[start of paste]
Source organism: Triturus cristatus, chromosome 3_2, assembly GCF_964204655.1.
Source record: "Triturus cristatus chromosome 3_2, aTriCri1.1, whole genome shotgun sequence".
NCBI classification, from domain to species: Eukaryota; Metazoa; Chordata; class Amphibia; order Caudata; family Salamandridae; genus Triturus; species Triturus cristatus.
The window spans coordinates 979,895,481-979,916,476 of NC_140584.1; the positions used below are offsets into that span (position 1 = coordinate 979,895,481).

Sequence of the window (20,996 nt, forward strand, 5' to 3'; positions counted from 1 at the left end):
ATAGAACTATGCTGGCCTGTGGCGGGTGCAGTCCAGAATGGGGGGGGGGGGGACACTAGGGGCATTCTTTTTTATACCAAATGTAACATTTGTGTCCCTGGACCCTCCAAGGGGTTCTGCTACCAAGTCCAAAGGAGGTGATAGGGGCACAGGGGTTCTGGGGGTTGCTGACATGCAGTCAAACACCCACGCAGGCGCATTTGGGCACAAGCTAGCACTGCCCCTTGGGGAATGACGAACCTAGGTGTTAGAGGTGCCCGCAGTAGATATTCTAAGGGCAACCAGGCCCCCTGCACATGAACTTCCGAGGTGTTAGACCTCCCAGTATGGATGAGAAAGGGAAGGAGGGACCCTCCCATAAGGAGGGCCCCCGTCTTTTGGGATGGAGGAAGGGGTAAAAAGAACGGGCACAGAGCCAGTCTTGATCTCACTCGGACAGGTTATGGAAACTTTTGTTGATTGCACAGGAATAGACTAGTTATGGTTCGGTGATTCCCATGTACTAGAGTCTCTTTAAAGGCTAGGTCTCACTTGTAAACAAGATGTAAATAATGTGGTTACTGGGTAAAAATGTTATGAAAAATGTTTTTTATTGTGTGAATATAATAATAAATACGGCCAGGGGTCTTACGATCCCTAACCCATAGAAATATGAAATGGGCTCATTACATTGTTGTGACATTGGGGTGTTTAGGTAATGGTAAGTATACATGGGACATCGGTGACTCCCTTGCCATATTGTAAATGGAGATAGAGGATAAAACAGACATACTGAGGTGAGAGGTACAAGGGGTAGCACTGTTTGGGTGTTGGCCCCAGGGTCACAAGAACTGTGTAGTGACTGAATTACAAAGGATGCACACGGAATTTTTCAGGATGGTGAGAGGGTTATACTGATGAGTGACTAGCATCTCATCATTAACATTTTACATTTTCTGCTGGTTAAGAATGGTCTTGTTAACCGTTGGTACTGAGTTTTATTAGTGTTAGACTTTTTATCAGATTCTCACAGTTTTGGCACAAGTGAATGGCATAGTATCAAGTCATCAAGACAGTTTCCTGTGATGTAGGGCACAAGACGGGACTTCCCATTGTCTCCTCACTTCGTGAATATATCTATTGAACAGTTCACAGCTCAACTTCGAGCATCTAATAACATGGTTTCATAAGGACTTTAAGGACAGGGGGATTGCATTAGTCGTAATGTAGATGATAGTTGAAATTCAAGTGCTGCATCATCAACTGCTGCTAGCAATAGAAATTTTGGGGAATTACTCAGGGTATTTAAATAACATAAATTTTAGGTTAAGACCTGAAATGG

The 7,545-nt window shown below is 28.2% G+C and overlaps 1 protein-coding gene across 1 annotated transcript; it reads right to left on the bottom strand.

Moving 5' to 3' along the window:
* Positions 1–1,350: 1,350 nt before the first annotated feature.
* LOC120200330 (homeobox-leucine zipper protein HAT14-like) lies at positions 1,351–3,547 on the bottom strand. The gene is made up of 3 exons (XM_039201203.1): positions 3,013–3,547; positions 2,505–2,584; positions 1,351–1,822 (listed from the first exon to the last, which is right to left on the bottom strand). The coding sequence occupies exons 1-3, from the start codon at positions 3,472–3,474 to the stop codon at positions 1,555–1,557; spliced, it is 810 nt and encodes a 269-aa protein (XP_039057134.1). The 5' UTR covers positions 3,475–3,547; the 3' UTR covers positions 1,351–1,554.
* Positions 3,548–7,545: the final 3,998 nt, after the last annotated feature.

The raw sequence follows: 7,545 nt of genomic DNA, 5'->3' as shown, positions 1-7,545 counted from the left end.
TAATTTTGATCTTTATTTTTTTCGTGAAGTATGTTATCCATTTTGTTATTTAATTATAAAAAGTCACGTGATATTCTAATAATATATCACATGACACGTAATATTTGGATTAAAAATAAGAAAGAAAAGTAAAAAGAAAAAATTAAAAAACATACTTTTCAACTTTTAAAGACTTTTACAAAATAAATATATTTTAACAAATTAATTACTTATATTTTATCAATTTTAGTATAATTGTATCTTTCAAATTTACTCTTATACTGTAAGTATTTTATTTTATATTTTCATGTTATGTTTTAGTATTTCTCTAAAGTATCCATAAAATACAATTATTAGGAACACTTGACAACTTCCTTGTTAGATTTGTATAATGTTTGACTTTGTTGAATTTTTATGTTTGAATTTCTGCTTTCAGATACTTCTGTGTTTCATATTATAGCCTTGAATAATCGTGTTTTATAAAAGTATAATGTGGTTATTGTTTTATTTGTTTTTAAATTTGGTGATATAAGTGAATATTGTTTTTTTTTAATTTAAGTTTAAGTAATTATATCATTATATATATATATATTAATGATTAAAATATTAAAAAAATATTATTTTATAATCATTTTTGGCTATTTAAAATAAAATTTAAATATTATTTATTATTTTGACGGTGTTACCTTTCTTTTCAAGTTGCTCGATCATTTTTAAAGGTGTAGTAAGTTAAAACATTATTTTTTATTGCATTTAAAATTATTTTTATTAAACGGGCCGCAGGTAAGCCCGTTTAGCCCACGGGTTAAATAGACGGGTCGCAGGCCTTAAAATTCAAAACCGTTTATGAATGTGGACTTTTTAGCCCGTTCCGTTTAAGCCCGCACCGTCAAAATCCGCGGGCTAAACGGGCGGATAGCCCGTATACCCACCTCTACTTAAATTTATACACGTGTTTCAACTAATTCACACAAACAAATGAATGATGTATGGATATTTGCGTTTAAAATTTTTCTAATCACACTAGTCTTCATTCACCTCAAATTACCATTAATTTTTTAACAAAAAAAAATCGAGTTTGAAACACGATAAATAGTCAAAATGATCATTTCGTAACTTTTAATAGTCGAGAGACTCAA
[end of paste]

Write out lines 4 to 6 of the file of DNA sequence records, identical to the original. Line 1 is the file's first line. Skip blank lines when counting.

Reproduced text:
The window spans coordinates 979,895,481-979,916,476 of NC_140584.1; the positions used below are offsets into that span (position 1 = coordinate 979,895,481).

Sequence of the window (20,996 nt, forward strand, 5' to 3'; positions counted from 1 at the left end):
ATAGAACTATGCTGGCCTGTGGCGGGTGCAGTCCAGAATGGGGGGGGGGGGGACACTAGGGGCATTCTTTTTTATACCAAATGTAACATTTGTGTCCCTGGACCCTCCAAGGGGTTCTGCTACCAAGTCCAAAGGAGGTGATAGGGGCACAGGGGTTCTGGGGGTTGCTGACATGCAGTCAAACACCCACGCAGGCGCATTTGGGCACAAGCTAGCACTGCCCCTTGGGGAATGACGAACCTAGGTGTTAGAGGTGCCCGCAGTAGATATTCTAAGGGCAACCAGGCCCCCTGCACATGAACTTCCGAGGTGTTAGACCTCCCAGTATGGATGAGAAAGGGAAGGAGGGACCCTCCCATAAGGAGGGCCCCCGTCTTTTGGGATGGAGGAAGGGGTAAAAAGAACGGGCACAGAGCCAGTCTTGATCTCACTCGGACAGGTTATGGAAACTTTTGTTGATTGCACAGGAATAGACTAGTTATGGTTCGGTGATTCCCATGTACTAGAGTCTCTTTAAAGGCTAGGTCTCACTTGTAAACAAGATGTAAATAATGTGGTTACTGGGTAAAAATGTTATGAAAAATGTTTTTTATTGTGTGAATATAATAATAAATACGGCCAGGGGTCTTACGATCCCTAACCCATAGAAATATGAAATGGGCTCATTACATTGTTGTGACATTGGGGTGTTTAGGTAATGGTAAGTATACATGGGACATCGGTGACTCCCTTGCCATATTGTAAATGGAGATAGAGGATAAAACAGACATACTGAGGTGAGAGGTACAAGGGGTAGCACTGTTTGGGTGTTGGCCCCAGGGTCACAAGAACTGTGTAGTGACTGAATTACAAAGGATGCACACGGAATTTTTCAGGATGGTGAGAGGGTTATACTGATGAGTGACTAGCATCTCATCATTAACATTTTACATTTTCTGCTGGTTAAGAATGGTCTTGTTAACCGTTGGTACTGAGTTTTATTAGTGTTAGACTTTTTATCAGATTCTCACAGTTTTGGCACAAGTGAATGGCATAGTATCAAGTCATCAAGACAGTTTCCTGTGATGTAGGGCACAAGACGGGACTTCCCATTGTCTCCTCACTTCGTGAATATATCTATTGAACAGTTCACAGCTCAACTTCGAGCATCTAATAACATGGTTTCATAAGGACTTTAAGGACAGGGGGATTGCATTAGTCGTAATGTAGATGATAGTTGAAATTCAAGTGCTGCATCATCAACTGCTGCTAGCAATAGAAATTTTGGGGAATTACTCAGGGTATTTAAATAACATAAATTTTAGGTTAAGACCTGAAATGG